donors and amounted to 135,454 leva, provided  food including
formula for newborns, medicines, disinfectants, PPE and various
social services. As part of the Old Devices for a New Beginning
initiative, those organizations distributed more than 400
electronic devices, to be used for remote classes by children in
 poor families.  Moreover, civil society organizations provided
round-the-clock help lines and other means of consultation.
Additional  humanitarian support was given to 42 families by For
 Our Children Foundation.

NNC’s members working with poor families reported that many
families needed to survive on 5-10 leva a day, which they earned
 by collecting and selling herbs and plastic, window cleaning,
etc. The number of extremely poor families increased due to
lay-offs or forced unpaid leave. There is a real danger that
children who have been recently reintegrated into such families
will be abandoned again, the report says.
 
Progress on child protection and care reform

Bulgarian civil society organizations have been raising the
issue of the ineffectiveness of the Permanent Expert Working
Group on De-Institutionalisation  (DI) for several years. The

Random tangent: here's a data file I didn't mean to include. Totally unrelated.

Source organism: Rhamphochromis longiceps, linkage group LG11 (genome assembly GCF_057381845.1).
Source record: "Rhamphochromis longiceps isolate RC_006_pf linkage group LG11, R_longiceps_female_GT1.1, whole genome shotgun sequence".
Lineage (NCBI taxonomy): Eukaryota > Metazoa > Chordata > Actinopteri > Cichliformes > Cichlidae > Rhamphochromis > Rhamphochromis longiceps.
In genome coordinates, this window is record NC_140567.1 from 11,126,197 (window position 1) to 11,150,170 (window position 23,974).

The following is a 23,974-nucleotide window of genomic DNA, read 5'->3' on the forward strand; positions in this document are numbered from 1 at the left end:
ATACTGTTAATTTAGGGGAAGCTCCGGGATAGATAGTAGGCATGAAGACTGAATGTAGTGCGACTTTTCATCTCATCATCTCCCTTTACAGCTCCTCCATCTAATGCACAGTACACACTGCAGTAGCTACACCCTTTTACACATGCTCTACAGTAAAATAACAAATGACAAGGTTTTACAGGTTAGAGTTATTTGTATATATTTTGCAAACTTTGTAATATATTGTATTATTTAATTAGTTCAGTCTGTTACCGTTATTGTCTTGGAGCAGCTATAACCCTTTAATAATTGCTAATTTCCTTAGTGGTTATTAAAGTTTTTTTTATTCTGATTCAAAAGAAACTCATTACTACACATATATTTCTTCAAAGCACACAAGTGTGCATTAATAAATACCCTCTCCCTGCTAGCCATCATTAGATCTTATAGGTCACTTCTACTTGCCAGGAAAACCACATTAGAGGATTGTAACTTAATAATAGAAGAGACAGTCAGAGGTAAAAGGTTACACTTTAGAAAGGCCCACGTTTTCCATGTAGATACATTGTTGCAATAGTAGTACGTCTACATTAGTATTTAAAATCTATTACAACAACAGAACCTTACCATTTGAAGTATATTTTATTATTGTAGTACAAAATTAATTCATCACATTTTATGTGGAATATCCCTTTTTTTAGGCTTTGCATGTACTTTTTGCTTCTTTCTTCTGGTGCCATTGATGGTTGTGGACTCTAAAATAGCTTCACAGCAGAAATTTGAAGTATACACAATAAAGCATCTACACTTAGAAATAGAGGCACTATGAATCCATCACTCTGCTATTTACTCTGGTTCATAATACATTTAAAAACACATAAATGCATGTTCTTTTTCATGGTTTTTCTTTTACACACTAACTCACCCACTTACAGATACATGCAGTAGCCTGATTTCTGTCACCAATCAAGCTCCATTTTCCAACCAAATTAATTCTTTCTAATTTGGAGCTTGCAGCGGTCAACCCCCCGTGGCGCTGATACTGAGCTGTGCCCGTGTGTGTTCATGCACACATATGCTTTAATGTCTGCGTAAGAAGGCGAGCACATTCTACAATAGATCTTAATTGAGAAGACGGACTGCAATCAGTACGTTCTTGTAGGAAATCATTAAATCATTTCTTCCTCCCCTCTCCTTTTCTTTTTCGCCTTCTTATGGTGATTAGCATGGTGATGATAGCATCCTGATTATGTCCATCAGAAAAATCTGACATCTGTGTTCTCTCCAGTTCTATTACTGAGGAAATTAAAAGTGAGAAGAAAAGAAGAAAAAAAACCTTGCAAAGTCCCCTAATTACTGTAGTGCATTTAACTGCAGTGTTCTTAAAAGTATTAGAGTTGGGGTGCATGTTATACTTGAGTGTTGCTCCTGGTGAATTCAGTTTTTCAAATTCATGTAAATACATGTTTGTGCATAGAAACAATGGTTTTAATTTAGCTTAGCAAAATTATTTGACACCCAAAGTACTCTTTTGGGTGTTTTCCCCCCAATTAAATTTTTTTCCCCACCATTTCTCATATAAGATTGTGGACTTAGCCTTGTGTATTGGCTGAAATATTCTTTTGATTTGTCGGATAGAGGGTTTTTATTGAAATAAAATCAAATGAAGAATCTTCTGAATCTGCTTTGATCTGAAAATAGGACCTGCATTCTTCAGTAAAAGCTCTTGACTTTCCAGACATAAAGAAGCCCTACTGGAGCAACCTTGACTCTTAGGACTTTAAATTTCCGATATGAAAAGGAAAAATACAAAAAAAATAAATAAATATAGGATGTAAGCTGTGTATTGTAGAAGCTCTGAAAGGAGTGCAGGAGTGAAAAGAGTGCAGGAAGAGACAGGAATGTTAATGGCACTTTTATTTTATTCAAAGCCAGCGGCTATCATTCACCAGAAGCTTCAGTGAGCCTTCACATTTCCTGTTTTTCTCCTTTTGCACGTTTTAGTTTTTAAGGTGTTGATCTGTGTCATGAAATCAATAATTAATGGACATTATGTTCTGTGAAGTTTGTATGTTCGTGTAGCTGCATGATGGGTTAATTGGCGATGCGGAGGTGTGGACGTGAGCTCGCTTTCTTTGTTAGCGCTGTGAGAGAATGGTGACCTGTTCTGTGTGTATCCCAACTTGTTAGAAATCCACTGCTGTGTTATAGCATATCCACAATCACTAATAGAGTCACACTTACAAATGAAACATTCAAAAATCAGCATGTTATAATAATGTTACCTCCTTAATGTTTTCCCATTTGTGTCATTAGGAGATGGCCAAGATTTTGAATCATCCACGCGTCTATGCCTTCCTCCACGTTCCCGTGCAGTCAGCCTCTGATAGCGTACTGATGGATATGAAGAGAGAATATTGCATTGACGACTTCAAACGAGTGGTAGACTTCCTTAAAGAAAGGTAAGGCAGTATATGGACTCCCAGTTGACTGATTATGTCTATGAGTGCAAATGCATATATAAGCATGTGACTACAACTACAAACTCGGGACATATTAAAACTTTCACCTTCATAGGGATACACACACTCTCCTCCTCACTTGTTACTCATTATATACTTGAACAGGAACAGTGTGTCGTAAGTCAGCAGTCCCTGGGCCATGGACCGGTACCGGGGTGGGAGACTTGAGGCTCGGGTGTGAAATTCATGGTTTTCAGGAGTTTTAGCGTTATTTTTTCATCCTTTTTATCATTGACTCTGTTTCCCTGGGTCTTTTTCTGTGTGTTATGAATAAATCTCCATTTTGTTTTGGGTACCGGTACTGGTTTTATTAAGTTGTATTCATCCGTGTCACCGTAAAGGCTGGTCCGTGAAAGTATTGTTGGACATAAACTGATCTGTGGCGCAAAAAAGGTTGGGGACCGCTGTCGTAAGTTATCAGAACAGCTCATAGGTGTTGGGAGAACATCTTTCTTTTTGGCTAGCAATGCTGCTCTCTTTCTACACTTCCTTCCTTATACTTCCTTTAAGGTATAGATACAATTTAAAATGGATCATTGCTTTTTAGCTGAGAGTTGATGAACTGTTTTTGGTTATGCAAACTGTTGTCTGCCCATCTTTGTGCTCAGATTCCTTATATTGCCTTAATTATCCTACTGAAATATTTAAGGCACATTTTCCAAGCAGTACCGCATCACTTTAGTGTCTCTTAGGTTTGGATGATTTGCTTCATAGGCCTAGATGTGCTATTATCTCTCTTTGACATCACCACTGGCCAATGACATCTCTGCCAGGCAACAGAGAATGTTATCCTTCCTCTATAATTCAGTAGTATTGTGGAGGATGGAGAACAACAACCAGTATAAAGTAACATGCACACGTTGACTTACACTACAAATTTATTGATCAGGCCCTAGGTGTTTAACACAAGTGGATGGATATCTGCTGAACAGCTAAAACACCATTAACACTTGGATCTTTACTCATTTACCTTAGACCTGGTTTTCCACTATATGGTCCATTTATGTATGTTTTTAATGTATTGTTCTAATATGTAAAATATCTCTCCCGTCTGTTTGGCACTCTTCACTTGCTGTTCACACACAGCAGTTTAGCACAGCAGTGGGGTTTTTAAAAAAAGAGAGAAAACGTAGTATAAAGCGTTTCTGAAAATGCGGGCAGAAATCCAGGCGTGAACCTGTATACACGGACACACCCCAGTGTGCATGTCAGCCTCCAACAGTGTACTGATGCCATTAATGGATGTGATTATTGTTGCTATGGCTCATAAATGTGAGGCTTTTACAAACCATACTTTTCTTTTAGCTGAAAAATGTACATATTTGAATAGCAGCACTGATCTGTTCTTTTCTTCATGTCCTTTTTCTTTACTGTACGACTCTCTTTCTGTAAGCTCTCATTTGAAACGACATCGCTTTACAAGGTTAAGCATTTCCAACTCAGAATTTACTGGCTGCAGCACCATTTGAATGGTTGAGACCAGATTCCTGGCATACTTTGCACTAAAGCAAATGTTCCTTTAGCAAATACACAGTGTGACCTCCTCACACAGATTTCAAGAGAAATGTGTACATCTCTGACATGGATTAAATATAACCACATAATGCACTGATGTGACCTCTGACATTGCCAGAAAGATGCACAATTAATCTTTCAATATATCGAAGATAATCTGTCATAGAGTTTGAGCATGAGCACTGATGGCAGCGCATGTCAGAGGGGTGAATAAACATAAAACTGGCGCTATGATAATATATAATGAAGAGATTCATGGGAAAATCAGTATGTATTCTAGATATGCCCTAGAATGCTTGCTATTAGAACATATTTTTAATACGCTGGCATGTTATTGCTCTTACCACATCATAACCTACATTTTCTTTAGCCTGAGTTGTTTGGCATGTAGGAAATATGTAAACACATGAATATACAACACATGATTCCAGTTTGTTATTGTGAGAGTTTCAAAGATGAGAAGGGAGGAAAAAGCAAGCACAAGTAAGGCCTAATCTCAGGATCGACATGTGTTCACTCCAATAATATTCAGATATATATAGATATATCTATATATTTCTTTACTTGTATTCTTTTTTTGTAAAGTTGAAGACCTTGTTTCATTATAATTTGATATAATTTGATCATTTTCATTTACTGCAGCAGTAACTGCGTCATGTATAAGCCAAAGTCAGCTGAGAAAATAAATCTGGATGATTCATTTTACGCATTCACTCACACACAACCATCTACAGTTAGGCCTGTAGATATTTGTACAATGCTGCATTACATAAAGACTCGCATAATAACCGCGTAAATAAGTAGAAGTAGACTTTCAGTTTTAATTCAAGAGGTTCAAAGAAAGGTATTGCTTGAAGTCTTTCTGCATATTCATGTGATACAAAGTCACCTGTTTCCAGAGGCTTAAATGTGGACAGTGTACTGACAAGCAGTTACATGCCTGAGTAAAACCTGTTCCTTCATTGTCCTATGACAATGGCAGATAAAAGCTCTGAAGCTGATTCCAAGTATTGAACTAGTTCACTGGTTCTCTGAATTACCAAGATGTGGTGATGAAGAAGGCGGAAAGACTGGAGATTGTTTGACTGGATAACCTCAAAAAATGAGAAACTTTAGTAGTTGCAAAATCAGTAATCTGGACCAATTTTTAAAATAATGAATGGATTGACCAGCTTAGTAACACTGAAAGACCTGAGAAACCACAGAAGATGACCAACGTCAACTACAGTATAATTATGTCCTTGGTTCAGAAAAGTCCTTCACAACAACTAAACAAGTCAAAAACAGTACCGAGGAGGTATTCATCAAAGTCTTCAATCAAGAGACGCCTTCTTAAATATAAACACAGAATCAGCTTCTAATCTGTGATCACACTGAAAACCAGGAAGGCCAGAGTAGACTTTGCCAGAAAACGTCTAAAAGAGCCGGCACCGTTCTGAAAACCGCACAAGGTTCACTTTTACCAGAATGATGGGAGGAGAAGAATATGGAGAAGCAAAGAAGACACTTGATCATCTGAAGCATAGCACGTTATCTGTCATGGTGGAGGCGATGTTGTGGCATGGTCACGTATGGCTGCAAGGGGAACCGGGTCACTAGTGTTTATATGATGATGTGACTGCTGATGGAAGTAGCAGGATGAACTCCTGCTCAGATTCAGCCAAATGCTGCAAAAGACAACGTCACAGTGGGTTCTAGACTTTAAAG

group was established in 2010 to monitor the implementation of
the Action Plan on DI in Bulgaria, as well as to give
recommendations to the government about different aspects of the
 DI process. However, so far it has only  produced monitoring
reports, and has no access to information about the current
developments in DI reform or plans for the future.

According to the government’s  plans, the assessment of the
children in the remaining institutions needs to be carried out
by the end of 2020. The deadline for training the staff in the
new small group homes and the medical staff in the maternity
wards is also planned until the end of 2020. These activities
are all part of the Agency for Social Assistance’s project under